The only real change, and I suppose it was a good one, was when I left home to go to college. After that I could decide to do things without having to ask permission from my mother. (My dad died a week before I entered college.)
All my life, deep down I had this irrational fear that someone was going to walk up to me someday and say, Nope, nope, it was all a mistake. We've decided you don't get to be an adult after all. You have to get back in the cage again and let other people run your life.
And now I'm facing that as a real possibility. I may have to enter a nursing home, and the prospect fills me with abject terror. I got two and a half weeks of that in November 2012 after my stroke when I was in the rehab hospital, and after one week I was ready to go home, at least mentally. (I sure wasn't physically, though.)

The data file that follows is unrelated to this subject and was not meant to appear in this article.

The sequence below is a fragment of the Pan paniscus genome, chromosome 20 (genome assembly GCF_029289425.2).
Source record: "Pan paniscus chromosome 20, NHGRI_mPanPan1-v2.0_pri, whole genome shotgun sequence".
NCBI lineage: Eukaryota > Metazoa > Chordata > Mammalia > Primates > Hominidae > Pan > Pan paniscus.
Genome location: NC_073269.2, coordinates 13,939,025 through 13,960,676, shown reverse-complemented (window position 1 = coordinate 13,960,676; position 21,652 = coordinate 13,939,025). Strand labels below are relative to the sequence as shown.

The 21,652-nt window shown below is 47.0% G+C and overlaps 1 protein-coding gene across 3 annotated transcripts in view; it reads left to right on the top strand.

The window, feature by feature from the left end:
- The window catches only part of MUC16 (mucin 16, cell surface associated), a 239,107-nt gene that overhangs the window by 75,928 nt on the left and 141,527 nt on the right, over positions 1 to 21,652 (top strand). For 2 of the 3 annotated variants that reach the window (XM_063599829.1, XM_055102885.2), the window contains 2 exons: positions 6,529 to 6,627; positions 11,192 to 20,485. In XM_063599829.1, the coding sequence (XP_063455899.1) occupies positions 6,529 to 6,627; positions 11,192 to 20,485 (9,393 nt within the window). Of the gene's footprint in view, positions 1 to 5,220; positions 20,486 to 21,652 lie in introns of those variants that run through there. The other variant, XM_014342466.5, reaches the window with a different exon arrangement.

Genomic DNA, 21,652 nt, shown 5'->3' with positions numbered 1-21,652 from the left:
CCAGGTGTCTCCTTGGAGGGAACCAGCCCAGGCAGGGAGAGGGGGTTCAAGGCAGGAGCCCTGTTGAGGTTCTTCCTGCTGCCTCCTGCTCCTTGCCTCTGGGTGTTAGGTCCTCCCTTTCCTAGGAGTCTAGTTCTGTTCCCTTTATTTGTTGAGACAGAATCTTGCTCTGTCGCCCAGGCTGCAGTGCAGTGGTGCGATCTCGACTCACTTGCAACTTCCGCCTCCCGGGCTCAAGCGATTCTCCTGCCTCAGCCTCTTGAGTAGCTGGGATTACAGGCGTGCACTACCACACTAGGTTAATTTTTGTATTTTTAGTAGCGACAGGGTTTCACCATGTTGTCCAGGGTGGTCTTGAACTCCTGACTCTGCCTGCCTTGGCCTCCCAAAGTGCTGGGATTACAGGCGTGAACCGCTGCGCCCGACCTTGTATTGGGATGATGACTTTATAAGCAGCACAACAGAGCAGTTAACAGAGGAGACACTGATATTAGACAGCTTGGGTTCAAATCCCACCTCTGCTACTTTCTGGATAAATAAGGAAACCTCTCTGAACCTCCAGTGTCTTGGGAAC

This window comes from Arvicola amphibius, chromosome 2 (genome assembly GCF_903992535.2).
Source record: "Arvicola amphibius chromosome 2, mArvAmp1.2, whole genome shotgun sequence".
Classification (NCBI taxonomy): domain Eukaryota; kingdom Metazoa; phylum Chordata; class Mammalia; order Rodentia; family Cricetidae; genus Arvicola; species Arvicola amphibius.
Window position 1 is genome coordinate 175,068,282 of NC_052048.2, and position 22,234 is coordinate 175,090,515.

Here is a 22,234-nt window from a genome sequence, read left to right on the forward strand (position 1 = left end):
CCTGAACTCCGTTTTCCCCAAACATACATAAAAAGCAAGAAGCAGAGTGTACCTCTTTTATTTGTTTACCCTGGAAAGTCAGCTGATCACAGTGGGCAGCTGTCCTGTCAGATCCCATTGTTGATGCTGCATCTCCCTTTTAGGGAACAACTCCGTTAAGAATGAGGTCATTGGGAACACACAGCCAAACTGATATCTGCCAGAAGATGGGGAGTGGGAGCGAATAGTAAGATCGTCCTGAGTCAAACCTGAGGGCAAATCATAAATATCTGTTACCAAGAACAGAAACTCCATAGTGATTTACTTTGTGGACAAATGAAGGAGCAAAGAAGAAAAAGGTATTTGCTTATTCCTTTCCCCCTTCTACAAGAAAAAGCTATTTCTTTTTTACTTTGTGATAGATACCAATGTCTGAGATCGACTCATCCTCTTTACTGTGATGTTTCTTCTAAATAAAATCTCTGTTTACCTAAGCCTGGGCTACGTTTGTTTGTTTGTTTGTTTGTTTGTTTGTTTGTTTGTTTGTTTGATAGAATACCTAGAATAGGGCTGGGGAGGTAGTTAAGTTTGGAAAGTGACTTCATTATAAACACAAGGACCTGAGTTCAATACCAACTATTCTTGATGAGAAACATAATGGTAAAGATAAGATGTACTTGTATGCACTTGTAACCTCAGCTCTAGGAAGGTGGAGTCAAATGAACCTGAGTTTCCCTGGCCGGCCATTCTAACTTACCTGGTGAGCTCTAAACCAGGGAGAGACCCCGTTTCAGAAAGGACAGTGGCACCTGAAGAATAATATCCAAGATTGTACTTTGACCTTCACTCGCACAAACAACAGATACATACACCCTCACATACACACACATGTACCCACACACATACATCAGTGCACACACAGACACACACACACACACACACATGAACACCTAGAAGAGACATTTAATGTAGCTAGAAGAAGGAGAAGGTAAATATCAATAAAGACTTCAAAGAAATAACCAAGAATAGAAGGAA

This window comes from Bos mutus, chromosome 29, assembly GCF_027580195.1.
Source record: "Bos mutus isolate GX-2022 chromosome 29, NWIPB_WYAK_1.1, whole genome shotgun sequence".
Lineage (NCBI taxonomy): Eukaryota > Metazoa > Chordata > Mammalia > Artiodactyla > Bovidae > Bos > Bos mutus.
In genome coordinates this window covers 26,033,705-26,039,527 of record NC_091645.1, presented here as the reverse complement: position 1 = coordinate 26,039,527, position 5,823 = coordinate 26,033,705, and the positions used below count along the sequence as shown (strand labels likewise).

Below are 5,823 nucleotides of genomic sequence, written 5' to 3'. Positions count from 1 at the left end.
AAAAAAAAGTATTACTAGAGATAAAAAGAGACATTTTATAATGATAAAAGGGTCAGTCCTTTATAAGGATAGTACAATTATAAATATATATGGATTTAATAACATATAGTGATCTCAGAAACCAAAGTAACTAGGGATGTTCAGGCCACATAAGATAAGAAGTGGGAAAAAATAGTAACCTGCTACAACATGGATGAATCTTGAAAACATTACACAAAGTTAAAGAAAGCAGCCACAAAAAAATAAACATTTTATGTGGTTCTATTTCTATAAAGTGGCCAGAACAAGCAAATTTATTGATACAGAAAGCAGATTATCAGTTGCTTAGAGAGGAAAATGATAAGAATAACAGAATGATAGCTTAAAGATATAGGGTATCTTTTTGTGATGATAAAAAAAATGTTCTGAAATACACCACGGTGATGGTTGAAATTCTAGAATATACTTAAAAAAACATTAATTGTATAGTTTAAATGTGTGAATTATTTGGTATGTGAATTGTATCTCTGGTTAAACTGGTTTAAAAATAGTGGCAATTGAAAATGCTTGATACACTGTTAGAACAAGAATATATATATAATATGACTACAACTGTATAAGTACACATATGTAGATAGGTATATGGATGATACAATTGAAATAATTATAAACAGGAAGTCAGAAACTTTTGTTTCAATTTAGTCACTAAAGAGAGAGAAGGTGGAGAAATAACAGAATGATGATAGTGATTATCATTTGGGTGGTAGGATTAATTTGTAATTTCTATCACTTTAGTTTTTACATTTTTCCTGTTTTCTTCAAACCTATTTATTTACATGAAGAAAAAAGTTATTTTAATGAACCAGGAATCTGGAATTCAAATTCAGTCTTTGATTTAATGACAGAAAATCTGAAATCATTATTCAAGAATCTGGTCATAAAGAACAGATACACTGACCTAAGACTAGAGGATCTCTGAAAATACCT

Whatever it is, there are a lot of expensive figurines of her, and they wouldn't do that if they didn't sell. What next, a Super Pochaco anime? (Super Sonico got one, and IMHO it's better than it has any right to be. I enjoyed it.)
The way I understand it, Pochaco is Sonico's fan and decided to try to emulate her. But unless she has an amazing singing voice it's apparent that Pochaco is completely unqualified for the role of model and rock musician. (Sonico is also studying oceanography in college, by the way.)
I suppose I should have gotten over being surprised by Japanese fans a long time ago, but this one still massively perplexes me.